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Choosing Change Over Crisis: The Power of Point of View

Adapting is healthy. Kicking and screaming isn't. And choosing a point of view about crisis is a lifesaving measure.

Change is the natural order of the universe. Whether you believe in evolution theory or that God just does stuff, change happens.

In the unremitting updates, opinions, panic, hope, confusion, denial, despair, speculation, faith, defiance, futility, impatience, esprit de corps and anger over the sudden realities of 2020, we’re experiencing the esoteric equivalent of a meteor strike on the Yucatan—to the sorry detriment of the dinosaurs. And the advantage of new life forms whose time has come. Whether 2020 turns out to be an epochal apocalypse will be determined by our individual point of view about it. And how we choose to act. Or react.

In 2020, our point of view about change is the key to our individual survival, from the world as we knew it to the world as we know it, and will want to be alive to know it. Sure, use the word “reset” if that works better for you.

Words, as we know all too well, have power so indelible that in the Twitterscape of 2020 they can qualify as a weapon of mass destruction, or a unifying, healing pulpit. Words for the changes of 2020 can be as pragmatic as Darwin’s “survival of the fittest” or as prosaic as Simon and Garfunkel’s Bridge Over Troubled Water. We can be brutal and self-serving, or we can be compassionate and self-sacrificing. We can freak out, or we can be still. We can be opportunists or optimists—and we can also be both.

Change is not a crisis. Crisis is a point of view about change.

So is opportunity—the appearance and blossoming of new ways of life, which turn out to be not so much strange as inevitable, even right. The opportunity, or crisis, is the judgment we make about change. There is always opportunity in change if we choose to just observe it as change, without setting ourselves up for dread and defeat by defaulting to it as a crisis.

In the familiar way, this has been proven in the past several months by the behavior of the financial markets. No need to scratch our heads in bafflement about why the Dow Jones and other indices have defied this spring’s COVID-19, economic crash and political chaos. In the markets, change is opportunity. Traders make money by taking advantage of mass perception and gambling with uncertainty. This spring, they grabbed opportunity by investing on the cheap as entire industries suddenly flailed. Today, the Dow dropped a spectacular -1,861.82 points overnight, in a wild profit-taking rush after science said that, exactly as predicted, COVID-19 is back in a second wave.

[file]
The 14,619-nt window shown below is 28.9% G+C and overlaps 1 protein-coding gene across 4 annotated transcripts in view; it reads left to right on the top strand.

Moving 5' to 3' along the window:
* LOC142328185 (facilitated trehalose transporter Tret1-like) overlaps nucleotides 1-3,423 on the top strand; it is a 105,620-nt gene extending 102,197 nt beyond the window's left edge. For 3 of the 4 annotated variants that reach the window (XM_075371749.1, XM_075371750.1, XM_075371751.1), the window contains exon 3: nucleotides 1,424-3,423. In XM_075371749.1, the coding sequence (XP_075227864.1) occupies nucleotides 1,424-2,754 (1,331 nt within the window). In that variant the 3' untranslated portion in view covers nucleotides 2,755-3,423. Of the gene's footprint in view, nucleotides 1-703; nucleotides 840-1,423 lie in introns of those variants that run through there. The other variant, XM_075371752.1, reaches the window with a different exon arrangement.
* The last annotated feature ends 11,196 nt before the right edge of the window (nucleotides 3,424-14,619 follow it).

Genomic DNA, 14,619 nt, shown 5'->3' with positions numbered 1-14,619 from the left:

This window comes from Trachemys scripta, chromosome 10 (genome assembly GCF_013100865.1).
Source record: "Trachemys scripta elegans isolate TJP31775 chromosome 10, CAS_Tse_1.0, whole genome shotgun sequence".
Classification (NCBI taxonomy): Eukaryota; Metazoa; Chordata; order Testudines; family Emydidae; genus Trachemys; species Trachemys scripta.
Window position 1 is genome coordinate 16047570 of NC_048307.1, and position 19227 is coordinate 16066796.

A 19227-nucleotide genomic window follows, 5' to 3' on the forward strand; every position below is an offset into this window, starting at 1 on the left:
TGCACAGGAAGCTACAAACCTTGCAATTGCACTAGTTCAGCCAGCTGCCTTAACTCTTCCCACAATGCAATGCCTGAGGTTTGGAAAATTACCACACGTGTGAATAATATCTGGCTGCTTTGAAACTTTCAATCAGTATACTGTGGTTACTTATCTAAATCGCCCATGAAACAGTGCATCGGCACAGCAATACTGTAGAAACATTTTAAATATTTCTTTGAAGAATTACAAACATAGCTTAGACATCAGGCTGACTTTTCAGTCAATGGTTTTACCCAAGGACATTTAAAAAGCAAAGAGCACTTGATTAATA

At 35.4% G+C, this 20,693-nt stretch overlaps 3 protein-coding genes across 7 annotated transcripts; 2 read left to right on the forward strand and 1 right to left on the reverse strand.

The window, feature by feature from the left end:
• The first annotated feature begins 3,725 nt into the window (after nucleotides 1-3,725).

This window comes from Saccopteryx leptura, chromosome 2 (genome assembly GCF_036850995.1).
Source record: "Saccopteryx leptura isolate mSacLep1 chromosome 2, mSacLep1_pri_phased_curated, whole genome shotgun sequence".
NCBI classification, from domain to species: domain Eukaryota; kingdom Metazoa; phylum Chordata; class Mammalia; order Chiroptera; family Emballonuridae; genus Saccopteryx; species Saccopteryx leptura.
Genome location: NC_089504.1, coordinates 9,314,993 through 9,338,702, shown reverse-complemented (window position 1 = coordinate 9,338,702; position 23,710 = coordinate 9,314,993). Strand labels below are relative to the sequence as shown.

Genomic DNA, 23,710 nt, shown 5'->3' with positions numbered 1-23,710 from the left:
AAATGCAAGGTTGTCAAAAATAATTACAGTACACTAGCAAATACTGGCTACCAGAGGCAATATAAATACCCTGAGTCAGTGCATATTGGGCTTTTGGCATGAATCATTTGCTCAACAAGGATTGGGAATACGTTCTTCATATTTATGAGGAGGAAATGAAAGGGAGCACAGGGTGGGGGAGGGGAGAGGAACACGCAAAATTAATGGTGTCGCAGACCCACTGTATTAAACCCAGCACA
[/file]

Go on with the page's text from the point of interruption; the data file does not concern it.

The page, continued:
Which is predicted to get even worse—because too many people have chosen—chosen—to reject the changes of 2020 as stupid or spurious, and crowded back to Jurassic Park because they’re bored and Donald Trump shrugs it all off. But where it’s now personal for me is that for the first time, ever, I apologetically pulled back from a happy yes to a reality-check no for a close friend to get away from Los Angeles and come visit me for the weekend. I anguished whether I could actually lose precious friendships over my silly insistence on social distancing, self-isolation and masks in public, a new thought. She said, “No worries.” As true friends do. Yes, I look weird to myself wearing big black and yellow daisies on most of my face with elastic around my ears. My sunglasses fog up, but I sure save on lipstick. But in that, no worries. Just saying.

Here’s the thing about change. Change feels like crisis when we haven’t chosen it. Unwanted change, we fear.

Think about seeing the sign taped to the front door of your employer as you show up for work: “To Team Members at this location: We regret to inform you that this location has been closed permanently. Please see the visiting manager for Exit Paperwork…” Or, “[magazine] made the painful but necessary decision to reduce our staff today… Approximately 10% of our payroll was affected, distributed across departments.” Or the pre-sunrise call you didn’t expect from an emergency room. Or anything that feels like a life-changing ambush. If we didn’t choose it, we feel displaced. Or disabled.

When we choose change, it’s a completely different experience. Choosing to relocate, as opposed to being evicted. Choosing a restaurant, instead of a food bank. Choosing to end something, or create something, because we want to, not because we have to. Again, it’s point of view about change and whether it’s forced on us, or designed (chosen) by us.

It’s a very fine line between choosing how to think about unwanted change and feeling like a victim. A victim, by definition, has no choice. The real victims of 2020 are those who actually have no choice as to which strangers, loved ones, reckless co-workers or foolish politicians show up asymptomatic or uncaring.

The conscious awareness of our simple power to choose how we view and handle the sudden changes of 2020 is more than empowering. It’s a lifesaving measure, beginning with our own, and an unprecedented opportunity to see the good that can come of it. Starting with recognizing that what is showing up today as a crisis of rage, and outrage, in our streets is a primal scream for love.

Point of view changes everything. Including change.

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